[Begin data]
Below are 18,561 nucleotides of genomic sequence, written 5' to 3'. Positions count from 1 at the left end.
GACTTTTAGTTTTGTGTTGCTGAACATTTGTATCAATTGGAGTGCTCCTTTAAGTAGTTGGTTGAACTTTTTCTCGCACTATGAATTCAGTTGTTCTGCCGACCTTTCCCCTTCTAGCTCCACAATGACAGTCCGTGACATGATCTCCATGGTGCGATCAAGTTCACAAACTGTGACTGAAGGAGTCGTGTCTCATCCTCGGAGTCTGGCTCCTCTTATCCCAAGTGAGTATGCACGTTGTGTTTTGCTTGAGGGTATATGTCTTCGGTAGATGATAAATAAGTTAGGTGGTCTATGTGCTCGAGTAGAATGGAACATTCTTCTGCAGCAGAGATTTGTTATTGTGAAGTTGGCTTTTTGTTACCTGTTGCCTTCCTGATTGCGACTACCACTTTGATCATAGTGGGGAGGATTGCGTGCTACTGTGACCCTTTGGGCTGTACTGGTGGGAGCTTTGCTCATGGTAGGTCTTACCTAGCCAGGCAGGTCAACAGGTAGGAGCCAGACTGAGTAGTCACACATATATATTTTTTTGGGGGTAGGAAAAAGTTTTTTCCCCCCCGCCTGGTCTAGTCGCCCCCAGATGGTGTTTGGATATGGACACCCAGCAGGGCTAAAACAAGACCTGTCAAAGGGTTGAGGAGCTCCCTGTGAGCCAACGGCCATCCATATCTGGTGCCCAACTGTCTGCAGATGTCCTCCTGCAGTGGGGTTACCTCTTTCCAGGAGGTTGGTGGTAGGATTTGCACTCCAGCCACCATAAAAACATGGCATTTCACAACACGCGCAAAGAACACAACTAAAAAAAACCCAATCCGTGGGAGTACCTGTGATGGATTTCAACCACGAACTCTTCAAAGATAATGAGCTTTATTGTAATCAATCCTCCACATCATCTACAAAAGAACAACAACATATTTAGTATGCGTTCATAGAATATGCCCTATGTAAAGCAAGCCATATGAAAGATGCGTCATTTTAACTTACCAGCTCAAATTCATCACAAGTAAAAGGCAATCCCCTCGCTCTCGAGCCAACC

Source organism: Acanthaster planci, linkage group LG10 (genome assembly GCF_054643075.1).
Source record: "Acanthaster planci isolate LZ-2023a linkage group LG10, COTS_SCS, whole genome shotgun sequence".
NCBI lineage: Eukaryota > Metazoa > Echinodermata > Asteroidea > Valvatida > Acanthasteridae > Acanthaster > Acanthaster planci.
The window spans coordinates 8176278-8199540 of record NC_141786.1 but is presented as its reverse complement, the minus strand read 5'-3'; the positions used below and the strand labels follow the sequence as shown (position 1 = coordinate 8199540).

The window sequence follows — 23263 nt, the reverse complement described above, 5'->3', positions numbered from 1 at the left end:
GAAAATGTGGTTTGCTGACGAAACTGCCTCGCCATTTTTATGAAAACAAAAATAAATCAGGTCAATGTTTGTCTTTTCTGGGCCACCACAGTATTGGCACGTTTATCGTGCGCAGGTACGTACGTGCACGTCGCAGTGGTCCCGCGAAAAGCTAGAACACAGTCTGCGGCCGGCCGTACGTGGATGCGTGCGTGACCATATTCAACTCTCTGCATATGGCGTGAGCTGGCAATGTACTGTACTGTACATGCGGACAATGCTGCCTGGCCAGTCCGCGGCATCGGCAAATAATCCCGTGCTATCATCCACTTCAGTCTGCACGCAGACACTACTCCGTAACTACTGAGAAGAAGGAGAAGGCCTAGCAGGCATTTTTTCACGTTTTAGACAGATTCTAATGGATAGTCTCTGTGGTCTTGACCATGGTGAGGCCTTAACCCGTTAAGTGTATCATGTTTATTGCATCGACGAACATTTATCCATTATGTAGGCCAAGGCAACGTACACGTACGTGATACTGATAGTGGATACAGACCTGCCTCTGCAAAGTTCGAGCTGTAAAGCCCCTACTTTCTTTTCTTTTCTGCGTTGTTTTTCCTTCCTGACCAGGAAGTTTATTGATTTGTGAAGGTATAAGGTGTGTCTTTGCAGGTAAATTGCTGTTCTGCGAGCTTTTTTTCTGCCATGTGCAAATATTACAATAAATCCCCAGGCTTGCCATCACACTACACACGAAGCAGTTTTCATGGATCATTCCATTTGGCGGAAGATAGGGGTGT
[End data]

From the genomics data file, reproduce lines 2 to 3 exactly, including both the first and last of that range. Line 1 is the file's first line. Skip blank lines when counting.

GACTTTTAGTTTTGTGTTGCTGAACATTTGTATCAATTGGAGTGCTCCTTTAAGTAGTTGGTTGAACTTTTTCTCGCACTATGAATTCAGTTGTTCTGCCGACCTTTCCCCTTCTAGCTCCACAATGACAGTCCGTGACATGATCTCCATGGTGCGATCAAGTTCACAAACTGTGACTGAAGGAGTCGTGTCTCATCCTCGGAGTCTGGCTCCTCTTATCCCAAGTGAGTATGCACGTTGTGTTTTGCTTGAGGGTATATGTCTTCGGTAGATGATAAATAAGTTAGGTGGTCTATGTGCTCGAGTAGAATGGAACATTCTTCTGCAGCAGAGATTTGTTATTGTGAAGTTGGCTTTTTGTTACCTGTTGCCTTCCTGATTGCGACTACCACTTTGATCATAGTGGGGAGGATTGCGTGCTACTGTGACCCTTTGGGCTGTACTGGTGGGAGCTTTGCTCATGGTAGGTCTTACCTAGCCAGGCAGGTCAACAGGTAGGAGCCAGACTGAGTAGTCACACATATATATTTTTTTGGGGGTAGGAAAAAGTTTTTTCCCCCCCGCCTGGTCTAGTCGCCCCCAGATGGTGTTTGGATATGGACACCCAGCAGGGCTAAAACAAGACCTGTCAAAGGGTTGAGGAGCTCCCTGTGAGCCAACGGCCATCCATATCTGGTGCCCAACTGTCTGCAGATGTCCTCCTGCAGTGGGGTTACCTCTTTCCAGGAGGTTGGTGGTAGGATTTGCACTCCAGCCACCATAAAAACATGGCATTTCACAACACGCGCAAAGAACACAACTAAAAAAAACCCAATCCGTGGGAGTACCTGTGATGGATTTCAACCACGAACTCTTCAAAGATAATGAGCTTTATTGTAATCAATCCTCCACATCATCTACAAAAGAACAACAACATATTTAGTATGCGTTCATAGAATATGCCCTATGTAAAGCAAGCCATATGAAAGATGCGTCATTTTAACTTACCAGCTCAAATTCATCACAAGTAAAAGGCAATCCCCTCGCTCTCGAGCCAACC

Source organism: Acanthaster planci, linkage group LG10 (genome assembly GCF_054643075.1).